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Monday, June 10, 2024

How Dating Apps and the Pandemic Changed the Way Singles Look for Love in the Capital Region

What, exactly, does the local dating scene look like in 2022? CRL investigates.

On a gorgeous spring day last May, the Capital Region dating world felt a monumental shift. After more than a year spent locked up in their homes, and after almost a decade spent swiping on superficial Tinder profiles, 60 singles converged—in person—on Wolf Hollow Brewing in Schenectady for the first face-to-face gathering of Capital Heart Connection, a social club founded to help Upstate New Yorkers meet their person IRL. And these days, that’s rare.

When talking about dating in the 21st century, dating apps are where the conversation starts—and, for many, ends. Swiping on apps such as Tinder, Bumble and Grindr (a dating app for the LGBTQ+ community) has in many cases replaced the act of trying to meet people in person, for better or worse. “Dating apps take the humanity out of dating,” says Becky Daniels, a Schenectady native who co-founded Capital Heart Connection with her friend, Gabby Fisher, in February 2021. ”That’s one area that Gabby and I are really trying to focus on, because it’s so easy to just keep swiping and not give people a chance. We don’t see people as people on there—we see them as profiles.” And, when you do give someone a chance, they may not be who you thought they were, says Lizzy Sagar. “When I was on an app and someone would be perfectly my type, I’d be like, ‘Wow, I bet this is going to be a great date,” the Albany resident says. “But I went on a bunch of first dates where I was like, ‘Oh, this person is not anything like I expected them to be.’ They put up a persona online and it’s not actually who they are in person.”

The list of complaints that Capital Regionites have about dating apps goes on and on. There’s the fact that people hiding behind a screen can be rude or at times downright mean. There’s the fact that people are more inclined to leave a relationship—or walk out on a date—over one small thing, because it’s so easy to meet someone else (or several someone elses) online. There’s the fact that being successful on dating apps actually takes a lot of time and effort. And then there’s the fact that sometimes, you accidentally weed out a perfectly good partner based on an arbitrary factor like height. “Dating apps and websites have made dating far too similar to the fast food industry,” says Schenectadian Joe Billetdoux, Jr., who runs the “518 Singles and Social” Facebook group. “You can log in, list your criteria, and even though you seem to be fine-tuning your search, you’re actually removing options. None of us knows what that X factor is that will make two people into a couple.”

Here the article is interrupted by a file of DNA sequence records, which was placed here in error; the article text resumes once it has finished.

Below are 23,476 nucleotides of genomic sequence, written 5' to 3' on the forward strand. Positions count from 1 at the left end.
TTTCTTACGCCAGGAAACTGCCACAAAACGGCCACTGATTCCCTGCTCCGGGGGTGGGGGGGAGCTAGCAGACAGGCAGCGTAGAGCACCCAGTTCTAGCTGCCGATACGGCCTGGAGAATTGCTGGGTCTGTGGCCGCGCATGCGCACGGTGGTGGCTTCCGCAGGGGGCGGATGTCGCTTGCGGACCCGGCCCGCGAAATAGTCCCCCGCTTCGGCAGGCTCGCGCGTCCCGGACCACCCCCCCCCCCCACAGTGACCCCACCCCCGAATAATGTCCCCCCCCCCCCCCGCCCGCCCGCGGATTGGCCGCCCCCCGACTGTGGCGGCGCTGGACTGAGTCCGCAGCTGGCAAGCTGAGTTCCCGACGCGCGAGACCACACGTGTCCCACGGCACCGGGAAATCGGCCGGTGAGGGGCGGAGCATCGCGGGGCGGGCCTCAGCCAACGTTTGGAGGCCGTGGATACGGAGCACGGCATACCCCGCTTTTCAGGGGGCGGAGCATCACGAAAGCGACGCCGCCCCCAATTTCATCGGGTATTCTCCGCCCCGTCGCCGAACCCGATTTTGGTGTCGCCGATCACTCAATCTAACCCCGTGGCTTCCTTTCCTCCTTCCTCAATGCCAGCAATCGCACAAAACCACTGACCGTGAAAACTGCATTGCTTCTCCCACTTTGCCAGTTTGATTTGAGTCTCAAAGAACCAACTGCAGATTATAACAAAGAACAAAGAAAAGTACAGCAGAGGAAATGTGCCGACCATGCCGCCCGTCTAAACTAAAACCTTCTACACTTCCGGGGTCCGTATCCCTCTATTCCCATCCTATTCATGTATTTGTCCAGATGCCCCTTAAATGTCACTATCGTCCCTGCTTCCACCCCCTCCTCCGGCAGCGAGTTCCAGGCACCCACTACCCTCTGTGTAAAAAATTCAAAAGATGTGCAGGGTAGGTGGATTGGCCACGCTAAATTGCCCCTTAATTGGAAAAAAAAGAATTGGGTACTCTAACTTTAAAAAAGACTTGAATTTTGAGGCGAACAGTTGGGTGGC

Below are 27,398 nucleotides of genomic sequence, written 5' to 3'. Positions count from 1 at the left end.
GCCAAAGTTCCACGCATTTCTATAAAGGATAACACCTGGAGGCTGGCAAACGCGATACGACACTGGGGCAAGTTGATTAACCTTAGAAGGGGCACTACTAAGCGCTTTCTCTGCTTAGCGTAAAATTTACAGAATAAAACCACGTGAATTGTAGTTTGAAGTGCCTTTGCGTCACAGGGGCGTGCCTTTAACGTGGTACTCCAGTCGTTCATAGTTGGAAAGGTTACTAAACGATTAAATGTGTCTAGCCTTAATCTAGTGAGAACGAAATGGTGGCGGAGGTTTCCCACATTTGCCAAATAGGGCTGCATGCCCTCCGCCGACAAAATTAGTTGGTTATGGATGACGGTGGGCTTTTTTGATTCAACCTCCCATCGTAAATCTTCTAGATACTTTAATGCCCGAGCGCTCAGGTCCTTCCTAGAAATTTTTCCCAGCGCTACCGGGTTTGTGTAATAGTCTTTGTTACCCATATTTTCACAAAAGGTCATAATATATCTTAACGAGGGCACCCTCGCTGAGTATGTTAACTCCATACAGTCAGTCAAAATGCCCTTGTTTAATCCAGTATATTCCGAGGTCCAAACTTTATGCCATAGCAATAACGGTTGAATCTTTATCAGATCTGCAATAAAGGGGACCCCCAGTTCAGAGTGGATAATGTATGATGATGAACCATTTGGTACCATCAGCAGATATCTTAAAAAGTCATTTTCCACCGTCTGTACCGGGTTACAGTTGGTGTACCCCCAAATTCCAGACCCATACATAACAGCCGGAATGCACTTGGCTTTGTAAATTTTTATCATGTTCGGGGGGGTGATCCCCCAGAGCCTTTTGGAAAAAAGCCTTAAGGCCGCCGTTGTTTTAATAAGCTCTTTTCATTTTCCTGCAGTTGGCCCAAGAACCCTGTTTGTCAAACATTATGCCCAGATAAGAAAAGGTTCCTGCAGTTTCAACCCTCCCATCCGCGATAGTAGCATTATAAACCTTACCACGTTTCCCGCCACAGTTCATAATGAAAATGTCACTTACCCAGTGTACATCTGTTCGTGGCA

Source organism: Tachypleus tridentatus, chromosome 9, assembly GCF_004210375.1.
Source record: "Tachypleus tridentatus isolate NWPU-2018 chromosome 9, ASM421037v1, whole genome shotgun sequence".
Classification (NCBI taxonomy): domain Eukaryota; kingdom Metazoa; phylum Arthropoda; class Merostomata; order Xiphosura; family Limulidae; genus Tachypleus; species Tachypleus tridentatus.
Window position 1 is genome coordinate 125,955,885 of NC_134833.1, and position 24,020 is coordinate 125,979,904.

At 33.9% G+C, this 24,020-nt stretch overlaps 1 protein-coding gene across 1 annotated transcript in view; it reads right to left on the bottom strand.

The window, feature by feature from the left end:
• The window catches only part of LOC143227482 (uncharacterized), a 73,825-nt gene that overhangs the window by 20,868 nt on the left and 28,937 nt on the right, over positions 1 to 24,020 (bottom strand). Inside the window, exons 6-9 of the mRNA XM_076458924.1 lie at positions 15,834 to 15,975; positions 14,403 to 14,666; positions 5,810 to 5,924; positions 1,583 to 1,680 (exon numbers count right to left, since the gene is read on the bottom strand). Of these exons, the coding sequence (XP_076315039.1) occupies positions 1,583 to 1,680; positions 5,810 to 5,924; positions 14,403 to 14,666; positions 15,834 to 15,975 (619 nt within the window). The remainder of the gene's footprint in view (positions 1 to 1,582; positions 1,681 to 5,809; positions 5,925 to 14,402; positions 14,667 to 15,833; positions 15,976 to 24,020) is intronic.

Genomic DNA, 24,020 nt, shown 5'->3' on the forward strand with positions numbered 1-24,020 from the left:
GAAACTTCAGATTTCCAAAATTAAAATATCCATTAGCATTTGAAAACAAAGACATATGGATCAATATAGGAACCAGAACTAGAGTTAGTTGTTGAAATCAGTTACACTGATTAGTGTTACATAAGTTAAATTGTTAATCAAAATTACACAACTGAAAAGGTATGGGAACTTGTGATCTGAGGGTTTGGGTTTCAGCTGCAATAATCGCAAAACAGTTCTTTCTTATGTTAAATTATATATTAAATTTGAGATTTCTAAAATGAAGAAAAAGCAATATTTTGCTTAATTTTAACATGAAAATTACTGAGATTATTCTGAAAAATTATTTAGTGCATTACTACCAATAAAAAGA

In the Capital Region, hiking photos like this one of Albany resident Lizzy Sagar on Indian Head in the Adirondacks are very common on dating app profiles.

But regardless of their flaws, dating apps do work; Daniels and Sagar both met their current partners on apps. According to research firm Apptopia, engagement on the 10 most popular dating apps reached an all-time high of 15.3 million this past July and, per a Pew Research Center study, one-third of all singles in the US had used a dating site or app as of February 2020. That number has likely spiked since then, given that the COVID pandemic annihilated virtually all chances of meeting someone in person.

Speaking of COVID, it’s probably the biggest thing to happen to dating in the last 10 years, besides the emergence of apps. On the one hand, COVID made dating harder—a lot harder. “Dating for older singles is super tough, especially during the pandemic,” one local Facebook user lamented in a September post in the “What’s Going On Saratoga?” Facebook group. “Pre-pandemic there was the art scene and programs at a number of local places, but they are all idle now.” On the other hand, COVID also introduced virtual dating—i.e. meeting up with a date on FaceTime or Zoom—and, as no one was going out to bars or other social gatherings, made using dating apps even more socially acceptable than they already were. 

The pandemic has even changed people’s mindsets about dating. In its 2020 Singles in America report, Match found that 58 percent of singles using dating apps shifted toward more intentional dating since the pandemic began and 69 percent were being more honest with potential partners. Match’s 2021 report only solidified the finding that COVID forever altered dating. “While many expected the pandemic to cause a deluge of post-traumatic stress (and rightfully so),” the November report reads, “we actually found the opposite within the single population: ‘post-traumatic growth.’ Or what we like to call ‘The Grown-Up Glow Up.’ Men and women of all ages matured more, improved their health and reset their sexual, romantic and life priorities.” The 2021 report also found that only 78 percent of singles want a partner who’s physically attractive, a 12 percent decrease since 2020. In other words, as we navigate COVID, looks matter less than ever. And apps like Hinge are especially popular because they allow you to add more information about yourself in your bio than Tinder, where bios have a 500-character limit. It’s almost as if dating apps, this generation’s answer to websites like Match, eharmony and OkCupid, which are now thought to be only for older singles, are actually becoming more like those sites. Those websites, on the other hand, all now have apps of their own.